Still I like to have parties because, as an old roommate of mine used to say, all parties are either dance parties or trough parties (the latter being the type where everyone stands around the food table for the whole party). I beg to differ. I've had informal music recitals and art shows ("art" being defined as anything you made yourself), clothing swaps, pumpkin carving parties, a tool party (bring your favorite tool), a chocolate/Willy Wonka party, and lectures (about your work or hobby for your layman friends). I want to have a will party soon (not this week, though) where we watch the movie "A Gun, A Car, A Blonde" and talk about wills gone wrong and our own wills (or lack thereof). There will be songs about death playing in the background such as They Might Be Giants' "Dig My Grave" and the Austin Lounge Lizards' "Last Words" (aka "Can I Have Your Stuff When You're Dead?").

PS--Please free free to steal all these party ideas. We need more fun parties in the world.

@livc, your bathroom sounds embarrassing for your landlord, not you. If the sink and toilet work and the toilet paper, soap, and a towel are easily accessible, I'd say you're good to go. And if you can't make it elegant, you could always go with cheesy: I had friends with the ceiling paint peeling away so horribly in one huge spot in their (rented) bathroom, that they finally had to attach a Godzilla foot as if it were coming through the ceiling.

The Fall Cure: Throwing a Party! Week 8 - Intro | Apartment Therapy New York
12/1/09 12:00 AM

Mrs. Mack, how about a wardrobe for those things that gather along the walls? Or bookcases? If you get narrow bookcases, they are easy to fit in any size home.

Can the boxes your appliances came in be covered in nice contact paper, wallpaper, fabric or paint? Then maybe they could come out in the open and make room for uglier things under the bed? They are probably filled with styrofoam pieces, but if not, could you store more things in there?

If your couch is against a wall, maybe you can pull it out and slide some boxes back there. If not, you could put a table against the back of it and put a long table cloth over it so you can fit more things below it.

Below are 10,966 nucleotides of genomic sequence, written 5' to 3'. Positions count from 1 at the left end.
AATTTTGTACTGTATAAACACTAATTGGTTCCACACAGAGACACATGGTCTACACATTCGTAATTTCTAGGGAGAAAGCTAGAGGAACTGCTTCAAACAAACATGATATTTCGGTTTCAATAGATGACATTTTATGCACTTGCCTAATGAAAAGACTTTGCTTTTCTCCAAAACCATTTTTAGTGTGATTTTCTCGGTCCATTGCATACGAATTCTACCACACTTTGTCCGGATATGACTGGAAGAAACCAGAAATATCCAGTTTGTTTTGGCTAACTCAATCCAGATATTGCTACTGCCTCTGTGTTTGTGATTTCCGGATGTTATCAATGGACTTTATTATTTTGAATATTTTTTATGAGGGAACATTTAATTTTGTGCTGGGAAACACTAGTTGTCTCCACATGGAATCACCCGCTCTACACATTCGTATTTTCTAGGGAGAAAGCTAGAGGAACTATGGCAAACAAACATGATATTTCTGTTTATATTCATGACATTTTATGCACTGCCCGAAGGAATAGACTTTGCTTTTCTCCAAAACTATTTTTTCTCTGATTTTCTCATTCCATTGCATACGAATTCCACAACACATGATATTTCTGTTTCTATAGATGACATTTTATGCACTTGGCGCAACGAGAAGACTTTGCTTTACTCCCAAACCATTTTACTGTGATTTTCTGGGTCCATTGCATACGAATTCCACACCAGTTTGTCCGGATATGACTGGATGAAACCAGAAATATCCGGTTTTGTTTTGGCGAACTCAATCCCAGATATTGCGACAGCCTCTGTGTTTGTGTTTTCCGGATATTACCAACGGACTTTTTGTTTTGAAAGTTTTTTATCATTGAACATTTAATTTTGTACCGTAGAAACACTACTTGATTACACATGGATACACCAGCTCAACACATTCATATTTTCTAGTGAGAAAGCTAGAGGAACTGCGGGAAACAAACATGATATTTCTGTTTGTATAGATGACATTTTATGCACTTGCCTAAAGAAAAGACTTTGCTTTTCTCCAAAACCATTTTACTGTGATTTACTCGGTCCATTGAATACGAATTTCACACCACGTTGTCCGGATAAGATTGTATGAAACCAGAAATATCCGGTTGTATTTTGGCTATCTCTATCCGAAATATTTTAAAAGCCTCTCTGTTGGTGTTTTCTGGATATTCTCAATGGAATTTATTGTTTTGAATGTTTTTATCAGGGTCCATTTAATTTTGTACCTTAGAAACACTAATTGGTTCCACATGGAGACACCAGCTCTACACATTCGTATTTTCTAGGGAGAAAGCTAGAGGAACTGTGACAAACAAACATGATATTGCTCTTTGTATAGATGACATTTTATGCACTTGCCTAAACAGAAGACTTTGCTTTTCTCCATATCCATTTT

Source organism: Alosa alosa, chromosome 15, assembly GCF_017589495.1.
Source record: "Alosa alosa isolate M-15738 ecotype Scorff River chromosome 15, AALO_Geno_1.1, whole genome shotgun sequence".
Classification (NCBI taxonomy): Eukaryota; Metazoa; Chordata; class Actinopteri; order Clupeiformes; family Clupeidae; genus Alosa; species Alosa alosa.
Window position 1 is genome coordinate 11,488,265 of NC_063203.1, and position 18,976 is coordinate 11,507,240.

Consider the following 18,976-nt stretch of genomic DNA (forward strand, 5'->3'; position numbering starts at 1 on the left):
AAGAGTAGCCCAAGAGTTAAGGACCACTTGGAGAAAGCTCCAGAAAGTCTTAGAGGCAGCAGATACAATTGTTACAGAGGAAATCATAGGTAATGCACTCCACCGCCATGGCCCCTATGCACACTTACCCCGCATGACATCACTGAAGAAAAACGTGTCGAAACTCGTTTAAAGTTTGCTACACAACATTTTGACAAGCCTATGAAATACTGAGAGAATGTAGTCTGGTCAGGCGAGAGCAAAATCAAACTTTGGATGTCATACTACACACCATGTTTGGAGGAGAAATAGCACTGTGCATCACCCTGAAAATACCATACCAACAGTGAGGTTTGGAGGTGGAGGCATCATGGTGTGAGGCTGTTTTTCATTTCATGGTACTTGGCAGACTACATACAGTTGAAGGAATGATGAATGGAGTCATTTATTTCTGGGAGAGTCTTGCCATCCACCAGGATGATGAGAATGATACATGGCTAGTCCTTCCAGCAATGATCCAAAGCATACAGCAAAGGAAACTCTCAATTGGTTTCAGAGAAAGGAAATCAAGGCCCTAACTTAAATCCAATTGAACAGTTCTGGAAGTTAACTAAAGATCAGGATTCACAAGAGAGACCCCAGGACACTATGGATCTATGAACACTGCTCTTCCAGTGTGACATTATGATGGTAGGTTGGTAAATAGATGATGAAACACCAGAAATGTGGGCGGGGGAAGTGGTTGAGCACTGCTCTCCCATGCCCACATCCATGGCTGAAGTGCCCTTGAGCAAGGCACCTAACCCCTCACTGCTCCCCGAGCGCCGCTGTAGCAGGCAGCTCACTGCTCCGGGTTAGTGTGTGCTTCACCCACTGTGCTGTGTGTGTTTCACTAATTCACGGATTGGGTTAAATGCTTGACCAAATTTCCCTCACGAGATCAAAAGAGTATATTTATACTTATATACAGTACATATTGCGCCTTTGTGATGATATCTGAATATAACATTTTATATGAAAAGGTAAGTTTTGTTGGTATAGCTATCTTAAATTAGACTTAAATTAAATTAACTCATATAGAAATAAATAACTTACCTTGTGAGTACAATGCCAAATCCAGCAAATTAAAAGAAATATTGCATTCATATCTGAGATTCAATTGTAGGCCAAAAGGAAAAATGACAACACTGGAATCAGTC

The Fall Cure: Sacred SpaceWeek 7- Show and Tell | Apartment Therapy Los Angeles
11/29/09 01:24 PM

You could have one part of the L facing the window and one part facing the fireplace. Then you could push the desk up against the back of the sofa so that it's facing the window, too. Or you could put it against the wall, by the window without a view (but at least it's a window?) to balance out the bookshelves.

Actually, looking more carefully, this place looks too small for all that. How about a regular couch placed diagonally to face the corner with the bookshelf in it. Then have a beautiful small table with two chairs by the window that you clear off to use as a desk with all your supplies nearby on the built-in bookcase?

Or build a window seat to fit the space under the window with maybe your bed against the opposite wall and your desk in the other room. Actually, I don't even understand this layout--is the other room the bedroom? Where is the bathroom? Is there a kitchen?

Layout Ideas for My New Apartment? Good Questions | Apartment Therapy San Francisco
11/25/09 10:33 AM

I sleep quite well, but my bedroom could still use a major overhaul. Even ignoring the fact that my boyfriend has 200 cubic feet of clothing, there is still plenty for me to do.

Last night I took everything off my side of the bookcase headboard and put back only the things I wanted: